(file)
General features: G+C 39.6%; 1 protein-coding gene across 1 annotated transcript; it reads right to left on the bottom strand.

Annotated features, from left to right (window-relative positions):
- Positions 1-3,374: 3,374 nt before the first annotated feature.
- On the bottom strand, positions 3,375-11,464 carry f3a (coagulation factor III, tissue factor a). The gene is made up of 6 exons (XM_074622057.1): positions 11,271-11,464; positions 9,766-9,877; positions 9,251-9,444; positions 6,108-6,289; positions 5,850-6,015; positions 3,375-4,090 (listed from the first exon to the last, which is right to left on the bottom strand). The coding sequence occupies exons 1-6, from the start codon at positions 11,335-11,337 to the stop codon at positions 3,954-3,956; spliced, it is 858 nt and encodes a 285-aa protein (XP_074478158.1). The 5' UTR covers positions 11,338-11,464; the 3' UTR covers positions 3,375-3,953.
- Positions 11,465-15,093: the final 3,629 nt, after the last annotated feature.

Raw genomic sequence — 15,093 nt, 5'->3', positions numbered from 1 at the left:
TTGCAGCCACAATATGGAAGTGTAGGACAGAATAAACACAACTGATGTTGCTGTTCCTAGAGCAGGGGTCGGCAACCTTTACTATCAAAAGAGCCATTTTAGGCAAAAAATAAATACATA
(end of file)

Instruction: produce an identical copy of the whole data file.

General features: G+C 39.6%; 1 protein-coding gene across 1 annotated transcript; it reads right to left on the bottom strand.

Annotated features, from left to right (window-relative positions):
- Positions 1-3,374: 3,374 nt before the first annotated feature.
- On the bottom strand, positions 3,375-11,464 carry f3a (coagulation factor III, tissue factor a). The gene is made up of 6 exons (XM_074622057.1): positions 11,271-11,464; positions 9,766-9,877; positions 9,251-9,444; positions 6,108-6,289; positions 5,850-6,015; positions 3,375-4,090 (listed from the first exon to the last, which is right to left on the bottom strand). The coding sequence occupies exons 1-6, from the start codon at positions 11,335-11,337 to the stop codon at positions 3,954-3,956; spliced, it is 858 nt and encodes a 285-aa protein (XP_074478158.1). The 5' UTR covers positions 11,338-11,464; the 3' UTR covers positions 3,375-3,953.
- Positions 11,465-15,093: the final 3,629 nt, after the last annotated feature.

Raw genomic sequence — 15,093 nt, 5'->3', positions numbered from 1 at the left:
TTGCAGCCACAATATGGAAGTGTAGGACAGAATAAACACAACTGATGTTGCTGTTCCTAGAGCAGGGGTCGGCAACCTTTACTATCAAAAGAGCCATTTTAGGCAAAAAATAAATACATA